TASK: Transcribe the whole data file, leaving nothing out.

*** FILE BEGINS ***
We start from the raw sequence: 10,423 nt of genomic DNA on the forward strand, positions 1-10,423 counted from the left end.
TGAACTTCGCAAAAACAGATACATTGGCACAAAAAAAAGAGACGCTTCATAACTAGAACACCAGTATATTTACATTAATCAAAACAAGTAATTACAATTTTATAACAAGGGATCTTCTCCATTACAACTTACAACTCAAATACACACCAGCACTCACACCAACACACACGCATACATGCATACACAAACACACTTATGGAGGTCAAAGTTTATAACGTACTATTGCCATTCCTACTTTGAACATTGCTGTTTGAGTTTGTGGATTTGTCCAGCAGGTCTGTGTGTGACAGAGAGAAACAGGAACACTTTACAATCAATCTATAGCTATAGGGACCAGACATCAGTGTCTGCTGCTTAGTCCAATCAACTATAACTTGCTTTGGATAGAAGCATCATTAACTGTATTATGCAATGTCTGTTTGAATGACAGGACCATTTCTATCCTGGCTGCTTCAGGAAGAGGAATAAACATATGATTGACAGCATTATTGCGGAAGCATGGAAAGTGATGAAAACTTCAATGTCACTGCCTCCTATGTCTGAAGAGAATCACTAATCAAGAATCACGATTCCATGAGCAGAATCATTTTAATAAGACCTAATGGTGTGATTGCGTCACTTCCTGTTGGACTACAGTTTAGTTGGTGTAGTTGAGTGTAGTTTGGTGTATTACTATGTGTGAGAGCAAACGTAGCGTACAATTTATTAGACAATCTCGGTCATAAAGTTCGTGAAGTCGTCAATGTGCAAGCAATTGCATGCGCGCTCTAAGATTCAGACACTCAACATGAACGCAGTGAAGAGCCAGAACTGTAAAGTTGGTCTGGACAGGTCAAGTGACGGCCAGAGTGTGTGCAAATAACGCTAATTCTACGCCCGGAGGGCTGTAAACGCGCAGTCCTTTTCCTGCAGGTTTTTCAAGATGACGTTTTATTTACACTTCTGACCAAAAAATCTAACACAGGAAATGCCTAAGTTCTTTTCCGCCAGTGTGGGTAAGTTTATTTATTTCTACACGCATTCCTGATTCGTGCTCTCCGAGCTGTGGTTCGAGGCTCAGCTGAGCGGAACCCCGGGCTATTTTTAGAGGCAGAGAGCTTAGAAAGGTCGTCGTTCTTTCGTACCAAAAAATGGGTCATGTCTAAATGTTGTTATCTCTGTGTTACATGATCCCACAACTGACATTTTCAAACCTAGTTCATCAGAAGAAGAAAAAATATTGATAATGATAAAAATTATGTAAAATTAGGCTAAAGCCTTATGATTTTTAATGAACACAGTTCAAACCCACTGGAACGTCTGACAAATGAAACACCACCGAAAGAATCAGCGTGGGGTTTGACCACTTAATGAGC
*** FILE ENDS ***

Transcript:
We start from the raw sequence: 10,423 nt of genomic DNA on the forward strand, positions 1-10,423 counted from the left end.
TGAACTTCGCAAAAACAGATACATTGGCACAAAAAAAAGAGACGCTTCATAACTAGAACACCAGTATATTTACATTAATCAAAACAAGTAATTACAATTTTATAACAAGGGATCTTCTCCATTACAACTTACAACTCAAATACACACCAGCACTCACACCAACACACACGCATACATGCATACACAAACACACTTATGGAGGTCAAAGTTTATAACGTACTATTGCCATTCCTACTTTGAACATTGCTGTTTGAGTTTGTGGATTTGTCCAGCAGGTCTGTGTGTGACAGAGAGAAACAGGAACACTTTACAATCAATCTATAGCTATAGGGACCAGACATCAGTGTCTGCTGCTTAGTCCAATCAACTATAACTTGCTTTGGATAGAAGCATCATTAACTGTATTATGCAATGTCTGTTTGAATGACAGGACCATTTCTATCCTGGCTGCTTCAGGAAGAGGAATAAACATATGATTGACAGCATTATTGCGGAAGCATGGAAAGTGATGAAAACTTCAATGTCACTGCCTCCTATGTCTGAAGAGAATCACTAATCAAGAATCACGATTCCATGAGCAGAATCATTTTAATAAGACCTAATGGTGTGATTGCGTCACTTCCTGTTGGACTACAGTTTAGTTGGTGTAGTTGAGTGTAGTTTGGTGTATTACTATGTGTGAGAGCAAACGTAGCGTACAATTTATTAGACAATCTCGGTCATAAAGTTCGTGAAGTCGTCAATGTGCAAGCAATTGCATGCGCGCTCTAAGATTCAGACACTCAACATGAACGCAGTGAAGAGCCAGAACTGTAAAGTTGGTCTGGACAGGTCAAGTGACGGCCAGAGTGTGTGCAAATAACGCTAATTCTACGCCCGGAGGGCTGTAAACGCGCAGTCCTTTTCCTGCAGGTTTTTCAAGATGACGTTTTATTTACACTTCTGACCAAAAAATCTAACACAGGAAATGCCTAAGTTCTTTTCCGCCAGTGTGGGTAAGTTTATTTATTTCTACACGCATTCCTGATTCGTGCTCTCCGAGCTGTGGTTCGAGGCTCAGCTGAGCGGAACCCCGGGCTATTTTTAGAGGCAGAGAGCTTAGAAAGGTCGTCGTTCTTTCGTACCAAAAAATGGGTCATGTCTAAATGTTGTTATCTCTGTGTTACATGATCCCACAACTGACATTTTCAAACCTAGTTCATCAGAAGAAGAAAAAATATTGATAATGATAAAAATTATGTAAAATTAGGCTAAAGCCTTATGATTTTTAATGAACACAGTTCAAACCCACTGGAACGTCTGACAAATGAAACACCACCGAAAGAATCAGCGTGGGGTTTGACCACTTAATGAGC